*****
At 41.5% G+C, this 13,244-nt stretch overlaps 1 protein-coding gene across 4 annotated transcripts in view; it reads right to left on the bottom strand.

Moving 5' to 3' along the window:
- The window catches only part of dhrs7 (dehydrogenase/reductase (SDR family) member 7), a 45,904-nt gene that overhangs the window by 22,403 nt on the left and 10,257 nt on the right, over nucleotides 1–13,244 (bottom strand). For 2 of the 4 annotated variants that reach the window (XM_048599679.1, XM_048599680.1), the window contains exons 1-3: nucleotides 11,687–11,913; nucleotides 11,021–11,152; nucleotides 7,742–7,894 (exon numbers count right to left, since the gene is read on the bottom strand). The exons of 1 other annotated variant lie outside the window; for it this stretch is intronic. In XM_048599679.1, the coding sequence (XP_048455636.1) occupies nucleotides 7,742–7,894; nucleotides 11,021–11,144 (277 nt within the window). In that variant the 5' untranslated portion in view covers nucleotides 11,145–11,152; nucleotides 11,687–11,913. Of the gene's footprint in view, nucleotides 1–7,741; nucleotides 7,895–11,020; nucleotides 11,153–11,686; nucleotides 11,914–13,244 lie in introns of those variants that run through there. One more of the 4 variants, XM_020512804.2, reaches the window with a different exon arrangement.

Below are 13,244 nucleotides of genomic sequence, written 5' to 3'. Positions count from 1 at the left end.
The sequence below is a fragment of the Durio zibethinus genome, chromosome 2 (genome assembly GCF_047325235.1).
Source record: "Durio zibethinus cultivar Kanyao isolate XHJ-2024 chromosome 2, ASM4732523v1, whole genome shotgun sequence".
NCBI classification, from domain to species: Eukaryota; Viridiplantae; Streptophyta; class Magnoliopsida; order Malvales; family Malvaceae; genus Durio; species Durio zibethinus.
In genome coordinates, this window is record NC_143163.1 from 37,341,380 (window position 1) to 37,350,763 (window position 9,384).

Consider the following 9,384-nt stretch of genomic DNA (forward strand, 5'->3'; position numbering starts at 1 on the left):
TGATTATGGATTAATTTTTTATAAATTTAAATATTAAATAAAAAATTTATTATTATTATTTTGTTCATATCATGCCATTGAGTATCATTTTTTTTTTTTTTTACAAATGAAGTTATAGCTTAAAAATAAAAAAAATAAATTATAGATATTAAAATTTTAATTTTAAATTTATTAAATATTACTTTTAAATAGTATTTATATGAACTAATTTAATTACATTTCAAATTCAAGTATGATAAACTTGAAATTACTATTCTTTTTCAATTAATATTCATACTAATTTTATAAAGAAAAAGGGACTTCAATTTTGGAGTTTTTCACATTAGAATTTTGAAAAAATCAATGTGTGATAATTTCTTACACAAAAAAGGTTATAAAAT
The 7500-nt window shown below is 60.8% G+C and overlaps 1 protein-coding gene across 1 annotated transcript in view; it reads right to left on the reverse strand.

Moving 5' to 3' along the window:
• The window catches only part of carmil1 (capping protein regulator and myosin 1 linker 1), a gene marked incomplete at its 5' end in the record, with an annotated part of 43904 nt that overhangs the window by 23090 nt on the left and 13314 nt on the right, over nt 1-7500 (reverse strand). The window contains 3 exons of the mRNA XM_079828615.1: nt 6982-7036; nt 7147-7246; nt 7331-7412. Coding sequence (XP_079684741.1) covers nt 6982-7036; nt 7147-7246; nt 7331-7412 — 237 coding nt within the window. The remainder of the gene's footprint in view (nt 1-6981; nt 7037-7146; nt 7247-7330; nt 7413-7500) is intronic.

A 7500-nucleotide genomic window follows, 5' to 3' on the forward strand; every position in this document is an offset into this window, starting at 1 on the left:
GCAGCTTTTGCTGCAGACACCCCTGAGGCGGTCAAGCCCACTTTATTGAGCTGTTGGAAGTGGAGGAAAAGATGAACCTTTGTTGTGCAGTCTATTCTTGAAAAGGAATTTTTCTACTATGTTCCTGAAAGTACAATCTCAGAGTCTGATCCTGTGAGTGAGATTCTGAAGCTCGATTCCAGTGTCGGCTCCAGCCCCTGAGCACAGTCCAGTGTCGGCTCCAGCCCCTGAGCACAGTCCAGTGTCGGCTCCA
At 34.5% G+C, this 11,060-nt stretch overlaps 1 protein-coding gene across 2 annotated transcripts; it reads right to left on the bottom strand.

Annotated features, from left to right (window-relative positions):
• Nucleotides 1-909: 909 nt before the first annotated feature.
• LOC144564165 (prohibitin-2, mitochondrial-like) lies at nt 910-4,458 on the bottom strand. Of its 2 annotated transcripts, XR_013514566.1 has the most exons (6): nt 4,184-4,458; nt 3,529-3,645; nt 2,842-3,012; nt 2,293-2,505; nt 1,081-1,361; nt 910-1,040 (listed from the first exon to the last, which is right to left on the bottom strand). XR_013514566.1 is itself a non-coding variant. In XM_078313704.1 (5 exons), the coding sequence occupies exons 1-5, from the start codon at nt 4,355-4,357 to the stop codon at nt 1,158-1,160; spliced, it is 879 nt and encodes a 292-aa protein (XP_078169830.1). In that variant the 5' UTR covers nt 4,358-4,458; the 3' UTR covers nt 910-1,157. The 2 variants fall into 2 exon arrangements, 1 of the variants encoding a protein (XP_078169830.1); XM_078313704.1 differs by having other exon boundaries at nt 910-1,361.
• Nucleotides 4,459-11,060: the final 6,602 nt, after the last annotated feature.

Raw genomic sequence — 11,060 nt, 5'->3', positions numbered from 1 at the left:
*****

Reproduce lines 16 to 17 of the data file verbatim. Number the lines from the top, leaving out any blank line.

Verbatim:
At 34.5% G+C, this 11,060-nt stretch overlaps 1 protein-coding gene across 2 annotated transcripts; it reads right to left on the bottom strand.

Annotated features, from left to right (window-relative positions):